Bad things happen. Bad years happen. Bad seasons happen. This is the reality of a broken world. But bad things don’t destroy good things. The only story that has ever been told teaches us that it works oppositely. Good things destroy bad things. So that even when we are at the center of our bad thing, we can genuinely look up with hope. There is above us a good God who is calling for us to lift our heads. Look out of the mire and dung and sludge and behold a God who smiles. His warmth and light promise that we will be lifted out and cleaned up and given new clothes and a new everlasting home. This cannot be stressed more powerfully. No matter what chaos surrounds us now, there is new mercy dripping from heaven.
Realize the constancy of the poet’s words. “His compassions never fail. They are new every morning.” Every single morning is a fresh dose of new compassions. The Lord’s kindness and goodness rain down on us with relentless affection. If we doubt that, it is because we have exalted the powers of darkness over the powers of light. We have believed the lie that sorrow is stronger than hope, that sin is stronger than righteousness. In the end, when the holy light of God is opened full upon the disease and violence and putrid hate of the world, it will be swallowed up and utterly consumed, tossed like so many soiled hospital sheets into the furnace of his judgment. For those who trust in Christ, the only thing that remains is the unmitigated blessings of an eternally good and generous God.
One resolve every Christian should make at the beginning of 2021 is to return to the Word. You can start by resolving to read the Bible through in the year, and that is an excellent goal. But what I mean is to clear the table of our influences. Turn off the television. Power down the tablets. Close the laptops. Lay aside the phone. Open the Bible. Open it every single day. Open it while you sit in line at the testing center. Open it for your children before bed…and before breakfast. Open it when you feel afraid. Open it when you feel happy. Open it when you have questions. Open it when you feel sure. Take measures this year to diminish the voices of the world so that you can hear with clarity the voice of God. This is the first resolve of the people of God after a difficult season. They return to his Word.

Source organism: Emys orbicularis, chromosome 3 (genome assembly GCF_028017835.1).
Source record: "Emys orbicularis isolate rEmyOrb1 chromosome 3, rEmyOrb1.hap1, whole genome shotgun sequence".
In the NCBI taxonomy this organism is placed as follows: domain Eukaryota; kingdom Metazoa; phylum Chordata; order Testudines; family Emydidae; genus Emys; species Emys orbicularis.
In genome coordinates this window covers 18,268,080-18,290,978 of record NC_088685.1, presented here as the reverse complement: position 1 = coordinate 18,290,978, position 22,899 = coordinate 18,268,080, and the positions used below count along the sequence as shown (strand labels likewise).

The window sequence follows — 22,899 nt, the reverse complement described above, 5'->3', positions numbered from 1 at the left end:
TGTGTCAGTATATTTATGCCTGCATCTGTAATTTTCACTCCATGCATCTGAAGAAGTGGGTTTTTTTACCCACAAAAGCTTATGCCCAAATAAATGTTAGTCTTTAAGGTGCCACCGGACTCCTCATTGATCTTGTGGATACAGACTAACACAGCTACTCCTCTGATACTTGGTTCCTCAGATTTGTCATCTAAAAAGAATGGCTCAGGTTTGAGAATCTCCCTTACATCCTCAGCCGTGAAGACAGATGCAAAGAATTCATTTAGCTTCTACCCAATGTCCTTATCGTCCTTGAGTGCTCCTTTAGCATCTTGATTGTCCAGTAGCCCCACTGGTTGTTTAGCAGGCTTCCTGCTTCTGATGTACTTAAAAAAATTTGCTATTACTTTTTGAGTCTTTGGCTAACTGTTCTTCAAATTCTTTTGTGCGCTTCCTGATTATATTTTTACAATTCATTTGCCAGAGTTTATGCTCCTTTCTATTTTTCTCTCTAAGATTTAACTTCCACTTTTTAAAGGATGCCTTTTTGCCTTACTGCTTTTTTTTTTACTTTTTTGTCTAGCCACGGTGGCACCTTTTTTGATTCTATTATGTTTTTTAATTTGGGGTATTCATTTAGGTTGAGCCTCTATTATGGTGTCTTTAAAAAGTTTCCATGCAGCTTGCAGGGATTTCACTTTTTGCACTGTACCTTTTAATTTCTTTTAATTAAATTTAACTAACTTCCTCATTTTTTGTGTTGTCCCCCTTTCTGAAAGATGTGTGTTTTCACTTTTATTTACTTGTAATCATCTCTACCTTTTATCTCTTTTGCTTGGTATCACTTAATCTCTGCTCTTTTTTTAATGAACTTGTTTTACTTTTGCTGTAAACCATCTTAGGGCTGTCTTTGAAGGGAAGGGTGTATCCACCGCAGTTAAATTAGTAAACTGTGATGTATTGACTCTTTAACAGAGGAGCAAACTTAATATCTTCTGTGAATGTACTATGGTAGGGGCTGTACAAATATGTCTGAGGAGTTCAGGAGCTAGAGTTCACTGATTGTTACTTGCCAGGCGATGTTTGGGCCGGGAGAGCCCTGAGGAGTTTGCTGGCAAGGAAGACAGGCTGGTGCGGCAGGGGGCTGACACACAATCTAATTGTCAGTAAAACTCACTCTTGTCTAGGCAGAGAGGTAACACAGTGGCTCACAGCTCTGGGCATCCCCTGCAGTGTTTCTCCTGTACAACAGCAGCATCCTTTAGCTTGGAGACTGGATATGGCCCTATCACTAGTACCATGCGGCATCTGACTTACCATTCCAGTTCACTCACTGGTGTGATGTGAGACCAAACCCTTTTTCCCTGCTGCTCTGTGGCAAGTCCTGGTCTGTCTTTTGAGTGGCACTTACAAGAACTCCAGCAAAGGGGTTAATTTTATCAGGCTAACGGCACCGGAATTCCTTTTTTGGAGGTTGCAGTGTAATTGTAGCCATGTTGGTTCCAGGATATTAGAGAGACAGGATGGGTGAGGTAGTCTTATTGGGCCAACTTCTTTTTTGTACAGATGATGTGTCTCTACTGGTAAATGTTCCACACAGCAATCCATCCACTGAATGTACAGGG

Secondly, make a resolve this year to return to the assembly. The pandemic is real and infection is possible, so weigh your efforts to stave off disease and sickness and possible death, but do so with one unwavering intention – to gather with the saints. It is not good for man to be alone. It is not good for Christians to neglect gathering with each other. Therefore, resolve to make that gathering an essential of your daily life in 2021. In our local church, we are working hard to minimize the risk for our congregation. Trust that work and take measures to protect yourself, but get up on Sunday, put on a mask, and walk confidently into the presence of other believers to lift up the mighty name of Jesus. He won’t cast us off forever. In fact, he has promised that for whoever comes to him, he will never cast out (John 6:37). Don’t turn around and cast him aside when things get complicated. He has not let you go; don’t let go of him.
Start this new year in hope, but only insofar as you begin each new day. This year is only a collection of days bound together with a number. It can serve us, but only if we are not serving it. Begin today to seek the Lord afresh. If you fail tomorrow, don’t wait for another major event. Just begin again immediately. The new year is a perfect time to make fresh resolves, but please don’t miss that his mercies are new every morning. We need not wait to open our eyes on a new year, only a new day.